Armenia left alone in its suffering once again

, by Fryderyk Lachaise

All the versions of this article: [English] [polski]

Armenia left alone in its suffering once again
Armenian Soldiers during the Nagorno-Karabakh war By Jonathan Alpeyrie | License: CC by SA 3.0

After a comprehensive look at Moldovan politics, we continue our series of interviews on the Eastern Partnership with a unique talk about the tragic events in Armenia. Our interlocutor, Viktorya Muradyan, is an Armenian journalist and researcher. She is currently pursuing her second Master’s degree in International Relations and Diplomacy at the College of Europe, Bruges. She has previously contributed to Regional Post Caucasus, evnmag and France-Arménie. Viktorya is the former editor-in-chief of the online platform “Speak Freely”, and she currently hosts and produces the podcast series “Eastern Dialogue” on the Nagorno-Karabakh war in collaboration with Regional Post Caucasus.

Thank you for agreeing to this interview, Viktorya. You’ve given us the unparalleled opportunity to talk to someone who knows Armenia’s current situation quite well.

It is difficult to imagine what Armenian people feel right now. They are, once again [1], experiencing isolation in the international arena while also dealing with a brutal military invasion by Azerbaijan. Could you please describe the current situation in Armenia, only weeks after the ceasefire?

How can I describe the situation in Armenia now? On 31st December, I was in the Yerablur Military Cemetery in Yerevan. It is hard to imagine that while the whole world was getting dressed up and celebrating the end of 2020, Armenian parents were burying their 20-year-old sons. And those parents were the lucky ones, as they sometimes referred to themselves. Many other parents have still not received the bodies of their children, almost two months after the end of the war. Others have seen their children being taken away or tortured as prisoners of war by the Azerbaijani army, without any hope that they will return one day. There are thousands of dead soldiers, thousands of disabled men.

The Armenians living in Nagorno-Karabakh have been largely displaced and are only slowly returning to their homes. Some of them will never go back again, either because they have lost their homes or because they do not feel safe anymore, even with the presence of Russian peacekeepers. An entire generation, if not the entire nation, is experiencing trauma, and the world is mostly uninterested in doing anything about it. Many questions remain unresolved, including the details of the signed deals, the return of dozens of prisoners of war being kept in Azerbaijan, the demarcation of the new borders, the question over the status of Nagorno-Karabakh—none of which anyone is rushing to resolve.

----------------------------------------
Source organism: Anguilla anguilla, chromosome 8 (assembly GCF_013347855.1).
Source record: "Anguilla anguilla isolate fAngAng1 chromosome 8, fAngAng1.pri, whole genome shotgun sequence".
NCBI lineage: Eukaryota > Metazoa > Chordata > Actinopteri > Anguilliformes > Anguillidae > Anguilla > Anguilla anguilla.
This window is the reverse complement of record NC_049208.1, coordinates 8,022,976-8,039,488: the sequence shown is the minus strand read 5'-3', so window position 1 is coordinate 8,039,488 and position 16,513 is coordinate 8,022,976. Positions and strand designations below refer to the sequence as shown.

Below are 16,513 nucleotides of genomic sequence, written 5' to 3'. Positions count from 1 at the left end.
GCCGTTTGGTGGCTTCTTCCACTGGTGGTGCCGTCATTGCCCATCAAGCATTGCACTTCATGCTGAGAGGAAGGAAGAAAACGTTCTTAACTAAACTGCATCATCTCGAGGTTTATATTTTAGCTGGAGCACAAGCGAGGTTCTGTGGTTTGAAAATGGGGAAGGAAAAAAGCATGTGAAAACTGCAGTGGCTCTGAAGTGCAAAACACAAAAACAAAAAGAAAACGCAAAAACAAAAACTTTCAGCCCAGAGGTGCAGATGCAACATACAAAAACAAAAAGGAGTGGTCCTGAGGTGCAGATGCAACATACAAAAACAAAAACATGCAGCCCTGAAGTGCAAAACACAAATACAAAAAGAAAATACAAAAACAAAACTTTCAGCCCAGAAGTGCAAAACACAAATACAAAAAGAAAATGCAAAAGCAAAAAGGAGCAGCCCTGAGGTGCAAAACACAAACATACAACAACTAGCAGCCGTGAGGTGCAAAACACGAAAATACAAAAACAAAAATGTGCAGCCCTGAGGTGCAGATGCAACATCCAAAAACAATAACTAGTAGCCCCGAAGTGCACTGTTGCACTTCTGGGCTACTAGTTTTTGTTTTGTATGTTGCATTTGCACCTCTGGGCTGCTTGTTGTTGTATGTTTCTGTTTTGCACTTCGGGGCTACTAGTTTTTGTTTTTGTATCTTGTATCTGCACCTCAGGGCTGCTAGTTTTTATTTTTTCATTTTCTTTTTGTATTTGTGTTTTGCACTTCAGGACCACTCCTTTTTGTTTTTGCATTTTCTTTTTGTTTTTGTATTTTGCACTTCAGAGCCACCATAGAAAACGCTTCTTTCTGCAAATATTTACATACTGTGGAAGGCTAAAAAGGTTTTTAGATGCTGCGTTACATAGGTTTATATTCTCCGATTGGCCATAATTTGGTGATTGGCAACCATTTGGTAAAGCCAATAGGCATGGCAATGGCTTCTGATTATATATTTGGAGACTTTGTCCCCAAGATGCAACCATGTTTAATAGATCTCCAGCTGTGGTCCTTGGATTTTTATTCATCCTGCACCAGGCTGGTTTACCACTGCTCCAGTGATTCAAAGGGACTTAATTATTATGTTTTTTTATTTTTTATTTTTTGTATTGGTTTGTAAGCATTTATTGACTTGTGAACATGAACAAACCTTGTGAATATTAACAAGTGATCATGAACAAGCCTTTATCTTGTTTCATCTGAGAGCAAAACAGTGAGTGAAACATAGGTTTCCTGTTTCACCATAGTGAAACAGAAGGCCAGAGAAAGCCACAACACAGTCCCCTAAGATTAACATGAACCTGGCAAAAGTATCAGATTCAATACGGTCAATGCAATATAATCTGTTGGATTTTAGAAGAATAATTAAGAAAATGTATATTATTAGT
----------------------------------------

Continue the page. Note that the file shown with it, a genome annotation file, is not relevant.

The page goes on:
The EU’s response to the Azerbaijani aggression was objectively insufficient, if not nonexistent. Probably only one Member State, namely France, overtly expressed its concern about the new war in the Caucasus. What do you think were the reasons for this disappointing silence in the West?

There are several theories about this. Some say that the West is institutionally incapable because even for sanctions against Turkey and Azerbaijan, which could be the highest form of intervention, the EU requires 27 Member States’ approval. We have seen that unanimity is hard to achieve, even in the case of Greece’s conflict with Turkey or sanctions against Belarus, which is a more straightforward, more black-and-white case, in terms of understanding who is the villain.

Some say the EU was indifferent because it did not have enough interest in the conflict and was already busy with Brexit, coronavirus, and other domestic crises. The EU constantly referred to the OSCE as the sole framework for resolving the Nagorno-Karabakh conflict, but it has failed to understand that Azerbaijan does not want to sit around the negotiation table anymore. That position has been expressed by President Aliyev himself, when he belittled the OSCE Minsk Group’s efforts many times and most recently, in July of the last year.